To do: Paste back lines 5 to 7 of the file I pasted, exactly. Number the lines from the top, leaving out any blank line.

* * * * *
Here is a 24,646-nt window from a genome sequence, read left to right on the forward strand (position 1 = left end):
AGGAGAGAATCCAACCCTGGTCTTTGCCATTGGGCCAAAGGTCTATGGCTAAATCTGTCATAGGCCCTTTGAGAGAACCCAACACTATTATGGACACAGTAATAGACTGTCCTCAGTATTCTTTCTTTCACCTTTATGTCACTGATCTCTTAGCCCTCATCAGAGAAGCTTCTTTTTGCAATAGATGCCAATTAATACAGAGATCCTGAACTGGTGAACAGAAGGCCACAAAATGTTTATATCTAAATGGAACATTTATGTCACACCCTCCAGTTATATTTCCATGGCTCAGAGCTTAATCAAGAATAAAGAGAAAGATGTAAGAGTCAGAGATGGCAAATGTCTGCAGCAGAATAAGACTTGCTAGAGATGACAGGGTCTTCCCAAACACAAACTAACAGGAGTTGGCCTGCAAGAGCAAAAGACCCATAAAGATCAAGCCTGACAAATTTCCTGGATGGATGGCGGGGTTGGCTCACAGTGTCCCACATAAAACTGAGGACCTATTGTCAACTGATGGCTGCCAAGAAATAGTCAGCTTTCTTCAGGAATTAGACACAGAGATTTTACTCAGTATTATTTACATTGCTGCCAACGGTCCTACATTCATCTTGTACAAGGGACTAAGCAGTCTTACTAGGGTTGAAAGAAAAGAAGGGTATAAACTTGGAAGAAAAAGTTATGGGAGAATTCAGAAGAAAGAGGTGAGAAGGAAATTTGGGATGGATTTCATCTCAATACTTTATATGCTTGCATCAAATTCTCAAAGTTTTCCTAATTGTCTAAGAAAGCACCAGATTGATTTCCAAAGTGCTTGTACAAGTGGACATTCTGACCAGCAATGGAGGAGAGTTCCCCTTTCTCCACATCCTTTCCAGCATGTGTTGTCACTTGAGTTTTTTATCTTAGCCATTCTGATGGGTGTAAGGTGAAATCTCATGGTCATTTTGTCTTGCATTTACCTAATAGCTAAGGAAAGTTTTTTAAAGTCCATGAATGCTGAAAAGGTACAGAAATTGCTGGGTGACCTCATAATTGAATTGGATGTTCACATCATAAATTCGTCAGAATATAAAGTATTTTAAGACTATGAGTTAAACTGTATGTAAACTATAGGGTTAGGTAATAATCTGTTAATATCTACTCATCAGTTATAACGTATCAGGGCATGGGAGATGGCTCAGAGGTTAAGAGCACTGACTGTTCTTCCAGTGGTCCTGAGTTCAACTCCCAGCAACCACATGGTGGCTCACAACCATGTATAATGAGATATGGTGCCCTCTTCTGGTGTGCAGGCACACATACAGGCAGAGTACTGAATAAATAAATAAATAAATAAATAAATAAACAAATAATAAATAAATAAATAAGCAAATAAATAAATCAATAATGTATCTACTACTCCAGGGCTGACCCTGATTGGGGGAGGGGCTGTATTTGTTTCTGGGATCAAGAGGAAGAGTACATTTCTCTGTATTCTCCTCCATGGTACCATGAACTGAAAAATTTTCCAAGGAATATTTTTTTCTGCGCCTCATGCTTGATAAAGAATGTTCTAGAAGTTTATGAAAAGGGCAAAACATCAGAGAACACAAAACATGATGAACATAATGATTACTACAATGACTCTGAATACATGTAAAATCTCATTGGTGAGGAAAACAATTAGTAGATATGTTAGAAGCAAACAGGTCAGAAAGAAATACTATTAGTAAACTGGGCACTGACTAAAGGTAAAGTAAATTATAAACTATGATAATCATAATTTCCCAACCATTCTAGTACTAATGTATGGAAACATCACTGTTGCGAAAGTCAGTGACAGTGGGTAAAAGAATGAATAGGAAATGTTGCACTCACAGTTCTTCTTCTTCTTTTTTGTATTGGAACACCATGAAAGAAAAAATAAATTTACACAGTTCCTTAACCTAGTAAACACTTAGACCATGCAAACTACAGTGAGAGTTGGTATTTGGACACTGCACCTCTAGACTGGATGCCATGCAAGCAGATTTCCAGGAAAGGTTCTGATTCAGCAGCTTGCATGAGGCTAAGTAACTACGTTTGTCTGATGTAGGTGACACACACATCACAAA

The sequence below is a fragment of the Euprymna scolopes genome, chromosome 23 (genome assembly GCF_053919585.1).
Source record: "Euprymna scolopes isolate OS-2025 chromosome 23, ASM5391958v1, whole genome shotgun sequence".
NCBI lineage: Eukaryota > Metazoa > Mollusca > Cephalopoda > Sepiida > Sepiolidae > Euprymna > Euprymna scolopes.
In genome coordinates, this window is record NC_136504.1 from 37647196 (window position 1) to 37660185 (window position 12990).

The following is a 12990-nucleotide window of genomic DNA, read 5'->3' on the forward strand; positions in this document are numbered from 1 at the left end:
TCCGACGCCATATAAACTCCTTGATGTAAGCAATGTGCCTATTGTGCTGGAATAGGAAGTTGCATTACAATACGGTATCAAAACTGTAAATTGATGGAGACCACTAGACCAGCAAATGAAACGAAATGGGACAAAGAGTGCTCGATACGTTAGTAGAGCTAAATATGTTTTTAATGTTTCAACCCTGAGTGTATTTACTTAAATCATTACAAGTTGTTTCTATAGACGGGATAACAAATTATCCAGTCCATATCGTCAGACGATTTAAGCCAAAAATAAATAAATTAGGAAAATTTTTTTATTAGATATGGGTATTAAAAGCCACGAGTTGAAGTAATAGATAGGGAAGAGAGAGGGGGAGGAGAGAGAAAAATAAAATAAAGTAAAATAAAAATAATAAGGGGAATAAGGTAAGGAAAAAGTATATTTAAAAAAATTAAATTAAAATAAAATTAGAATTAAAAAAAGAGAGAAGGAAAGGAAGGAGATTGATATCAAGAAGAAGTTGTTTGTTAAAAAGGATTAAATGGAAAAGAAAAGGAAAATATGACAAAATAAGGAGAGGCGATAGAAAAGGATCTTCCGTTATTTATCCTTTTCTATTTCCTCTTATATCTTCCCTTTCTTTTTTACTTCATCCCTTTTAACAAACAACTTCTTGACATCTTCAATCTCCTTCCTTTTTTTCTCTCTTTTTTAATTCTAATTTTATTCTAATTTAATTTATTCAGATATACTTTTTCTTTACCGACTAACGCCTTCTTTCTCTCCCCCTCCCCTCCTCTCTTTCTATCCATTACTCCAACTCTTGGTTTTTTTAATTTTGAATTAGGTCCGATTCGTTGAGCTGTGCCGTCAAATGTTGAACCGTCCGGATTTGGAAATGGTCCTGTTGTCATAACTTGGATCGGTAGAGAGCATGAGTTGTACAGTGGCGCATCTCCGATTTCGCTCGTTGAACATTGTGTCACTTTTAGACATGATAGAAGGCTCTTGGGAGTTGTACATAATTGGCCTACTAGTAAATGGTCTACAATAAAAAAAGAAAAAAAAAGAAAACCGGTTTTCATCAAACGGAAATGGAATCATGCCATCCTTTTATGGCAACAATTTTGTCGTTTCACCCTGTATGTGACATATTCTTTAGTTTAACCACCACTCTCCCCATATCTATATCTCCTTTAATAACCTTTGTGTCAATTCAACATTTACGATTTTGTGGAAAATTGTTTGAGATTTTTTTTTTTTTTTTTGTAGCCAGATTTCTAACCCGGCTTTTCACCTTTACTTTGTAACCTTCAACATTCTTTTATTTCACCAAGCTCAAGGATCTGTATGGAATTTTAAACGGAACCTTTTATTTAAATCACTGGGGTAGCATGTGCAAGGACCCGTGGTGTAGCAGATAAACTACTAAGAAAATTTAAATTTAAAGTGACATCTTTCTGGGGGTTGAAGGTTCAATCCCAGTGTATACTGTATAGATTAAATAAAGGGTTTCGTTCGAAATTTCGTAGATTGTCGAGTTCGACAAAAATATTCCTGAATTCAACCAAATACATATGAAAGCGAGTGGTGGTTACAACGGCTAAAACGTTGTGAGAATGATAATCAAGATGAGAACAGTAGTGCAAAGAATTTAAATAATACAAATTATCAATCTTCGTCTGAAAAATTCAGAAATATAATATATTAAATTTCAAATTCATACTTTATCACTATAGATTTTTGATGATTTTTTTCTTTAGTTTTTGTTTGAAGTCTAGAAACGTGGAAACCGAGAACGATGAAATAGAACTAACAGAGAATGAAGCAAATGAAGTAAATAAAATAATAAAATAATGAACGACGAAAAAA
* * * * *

NCBI lineage: Eukaryota > Metazoa > Mollusca > Cephalopoda > Sepiida > Sepiolidae > Euprymna > Euprymna scolopes.
In genome coordinates, this window is record NC_136504.1 from 37647196 (window position 1) to 37660185 (window position 12990).

The following is a 12990-nucleotide window of genomic DNA, read 5'->3' on the forward strand; positions in this document are numbered from 1 at the left end: